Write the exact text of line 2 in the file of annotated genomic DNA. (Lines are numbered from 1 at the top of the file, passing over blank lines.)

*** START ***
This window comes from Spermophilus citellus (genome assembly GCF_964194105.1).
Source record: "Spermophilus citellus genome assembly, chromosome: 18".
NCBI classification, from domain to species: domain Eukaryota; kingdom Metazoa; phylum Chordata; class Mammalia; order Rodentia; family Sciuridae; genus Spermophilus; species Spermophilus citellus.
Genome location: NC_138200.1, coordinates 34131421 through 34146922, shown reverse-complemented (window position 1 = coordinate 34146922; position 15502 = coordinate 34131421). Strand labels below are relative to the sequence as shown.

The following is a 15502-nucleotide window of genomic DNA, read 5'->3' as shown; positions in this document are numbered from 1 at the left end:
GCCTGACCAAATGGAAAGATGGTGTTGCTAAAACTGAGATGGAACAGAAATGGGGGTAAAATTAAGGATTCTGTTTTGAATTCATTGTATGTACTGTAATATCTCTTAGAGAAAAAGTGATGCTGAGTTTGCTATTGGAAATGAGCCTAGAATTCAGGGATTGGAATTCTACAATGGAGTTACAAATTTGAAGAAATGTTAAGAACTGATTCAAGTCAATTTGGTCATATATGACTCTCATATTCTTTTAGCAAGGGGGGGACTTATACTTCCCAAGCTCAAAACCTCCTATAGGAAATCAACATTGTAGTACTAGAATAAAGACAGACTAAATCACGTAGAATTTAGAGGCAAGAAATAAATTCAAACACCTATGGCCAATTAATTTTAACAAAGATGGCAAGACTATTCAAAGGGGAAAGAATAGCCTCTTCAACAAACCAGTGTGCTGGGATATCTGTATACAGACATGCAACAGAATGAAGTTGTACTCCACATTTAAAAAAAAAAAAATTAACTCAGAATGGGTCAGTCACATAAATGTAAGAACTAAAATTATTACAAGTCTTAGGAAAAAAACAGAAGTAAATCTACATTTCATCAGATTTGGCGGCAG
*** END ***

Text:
Source record: "Spermophilus citellus genome assembly, chromosome: 18".